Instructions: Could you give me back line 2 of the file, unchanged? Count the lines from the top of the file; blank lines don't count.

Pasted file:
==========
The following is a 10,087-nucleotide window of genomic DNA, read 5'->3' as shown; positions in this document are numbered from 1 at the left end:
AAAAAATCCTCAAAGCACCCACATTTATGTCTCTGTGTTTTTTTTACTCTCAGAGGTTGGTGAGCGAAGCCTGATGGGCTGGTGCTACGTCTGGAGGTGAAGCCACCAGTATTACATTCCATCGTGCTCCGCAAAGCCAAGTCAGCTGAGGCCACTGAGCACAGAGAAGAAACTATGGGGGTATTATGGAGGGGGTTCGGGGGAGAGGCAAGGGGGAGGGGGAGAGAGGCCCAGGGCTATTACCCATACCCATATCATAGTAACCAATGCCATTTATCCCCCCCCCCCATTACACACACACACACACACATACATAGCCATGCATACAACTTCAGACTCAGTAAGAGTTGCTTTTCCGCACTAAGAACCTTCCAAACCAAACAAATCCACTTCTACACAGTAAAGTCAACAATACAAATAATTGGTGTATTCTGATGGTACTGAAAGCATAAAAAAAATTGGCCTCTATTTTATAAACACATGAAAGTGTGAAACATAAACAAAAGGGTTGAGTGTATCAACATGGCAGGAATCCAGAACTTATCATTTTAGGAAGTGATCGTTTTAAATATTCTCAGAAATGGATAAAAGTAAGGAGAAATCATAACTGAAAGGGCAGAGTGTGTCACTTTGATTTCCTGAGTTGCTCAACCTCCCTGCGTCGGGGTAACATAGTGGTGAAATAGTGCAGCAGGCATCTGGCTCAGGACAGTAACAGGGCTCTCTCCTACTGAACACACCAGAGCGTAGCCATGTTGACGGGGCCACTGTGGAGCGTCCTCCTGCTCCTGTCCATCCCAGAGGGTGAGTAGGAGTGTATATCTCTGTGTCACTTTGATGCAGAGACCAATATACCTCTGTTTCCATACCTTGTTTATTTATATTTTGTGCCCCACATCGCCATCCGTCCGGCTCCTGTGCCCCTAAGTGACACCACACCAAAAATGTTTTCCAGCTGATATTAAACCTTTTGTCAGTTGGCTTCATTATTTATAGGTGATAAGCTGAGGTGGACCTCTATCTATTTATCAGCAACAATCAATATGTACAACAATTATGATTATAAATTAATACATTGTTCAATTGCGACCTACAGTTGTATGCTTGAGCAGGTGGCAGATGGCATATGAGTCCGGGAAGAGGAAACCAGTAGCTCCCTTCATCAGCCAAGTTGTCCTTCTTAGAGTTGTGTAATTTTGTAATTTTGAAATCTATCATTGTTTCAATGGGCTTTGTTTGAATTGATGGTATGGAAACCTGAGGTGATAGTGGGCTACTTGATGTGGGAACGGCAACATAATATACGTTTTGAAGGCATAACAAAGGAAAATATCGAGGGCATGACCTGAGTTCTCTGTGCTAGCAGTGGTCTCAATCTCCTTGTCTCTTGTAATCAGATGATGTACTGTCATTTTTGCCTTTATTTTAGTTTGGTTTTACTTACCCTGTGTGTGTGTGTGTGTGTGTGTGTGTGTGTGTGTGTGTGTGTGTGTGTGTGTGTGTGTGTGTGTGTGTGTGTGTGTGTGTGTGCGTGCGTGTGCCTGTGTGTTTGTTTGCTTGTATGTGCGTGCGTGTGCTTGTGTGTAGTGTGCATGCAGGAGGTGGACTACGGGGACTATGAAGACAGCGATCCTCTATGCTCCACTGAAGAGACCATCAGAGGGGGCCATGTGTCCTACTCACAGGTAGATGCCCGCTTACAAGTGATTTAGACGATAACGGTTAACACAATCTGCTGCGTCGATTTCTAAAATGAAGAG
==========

AAAAAATCCTCAAAGCACCCACATTTATGTCTCTGTGTTTTTTTTACTCTCAGAGGTTGGTGAGCGAAGCCTGATGGGCTGGTGCTACGTCTGGAGGTGAAGCCACCAGTATTACATTCCATCGTGCTCCGCAAAGCCAAGTCAGCTGAGGCCACTGAGCACAGAGAAGAAACTATGGGGGTATTATGGAGGGGGTTCGGGGGAGAGGCAAGGGGGAGGGGGAGAGAGGCCCAGGGCTATTACCCATACCCATATCATAGTAACCAATGCCATTTATCCCCCCCCCCCATTACACACACACACACACACATACATAGCCATGCATACAACTTCAGACTCAGTAAGAGTTGCTTTTCCGCACTAAGAACCTTCCAAACCAAACAAATCCACTTCTACACAGTAAAGTCAACAATACAAATAATTGGTGTATTCTGATGGTACTGAAAGCATAAAAAAAATTGGCCTCTATTTTATAAACACATGAAAGTGTGAAACATAAACAAAAGGGTTGAGTGTATCAACATGGCAGGAATCCAGAACTTATCATTTTAGGAAGTGATCGTTTTAAATATTCTCAGAAATGGATAAAAGTAAGGAGAAATCATAACTGAAAGGGCAGAGTGTGTCACTTTGATTTCCTGAGTTGCTCAACCTCCCTGCGTCGGGGTAACATAGTGGTGAAATAGTGCAGCAGGCATCTGGCTCAGGACAGTAACAGGGCTCTCTCCTACTGAACACACCAGAGCGTAGCCATGTTGACGGGGCCACTGTGGAGCGTCCTCCTGCTCCTGTCCATCCCAGAGGGTGAGTAGGAGTGTATATCTCTGTGTCACTTTGATGCAGAGACCAATATACCTCTGTTTCCATACCTTGTTTATTTATATTTTGTGCCCCACATCGCCATCCGTCCGGCTCCTGTGCCCCTAAGTGACACCACACCAAAAATGTTTTCCAGCTGATATTAAACCTTTTGTCAGTTGGCTTCATTATTTATAGGTGATAAGCTGAGGTGGACCTCTATCTATTTATCAGCAACAATCAATATGTACAACAATTATGATTATAAATTAATACATTGTTCAATTGCGACCTACAGTTGTATGCTTGAGCAGGTGGCAGATGGCATATGAGTCCGGGAAGAGGAAACCAGTAGCTCCCTTCATCAGCCAAGTTGTCCTTCTTAGAGTTGTGTAATTTTGTAATTTTGAAATCTATCATTGTTTCAATGGGCTTTGTTTGAATTGATGGTATGGAAACCTGAGGTGATAGTGGGCTACTTGATGTGGGAACGGCAACATAATATACGTTTTGAAGGCATAACAAAGGAAAATATCGAGGGCATGACCTGAGTTCTCTGTGCTAGCAGTGGTCTCAATCTCCTTGTCTCTTGTAATCAGATGATGTACTGTCATTTTTGCCTTTATTTTAGTTTGGTTTTACTTACCCTGTGTGTGTGTGTGTGTGTGTGTGTGTGTGTGTGTGTGTGTGTGTGTGTGTGTGTGTGTGTGTGTGTGTGTGTGTGTGTGTGTGCGTGCGTGTGCCTGTGTGTTTGTTTGCTTGTATGTGCGTGCGTGTGCTTGTGTGTAGTGTGCATGCAGGAGGTGGACTACGGGGACTATGAAGACAGCGATCCTCTATGCTCCACTGAAGAGACCATCAGAGGGGGCCATGTGTCCTACTCACAGGTAGATGCCCGCTTACAAGTGATTTAGACGATAACGGTTAACACAATCTGCTGCGTCGATTTCTAAAATGAAGAG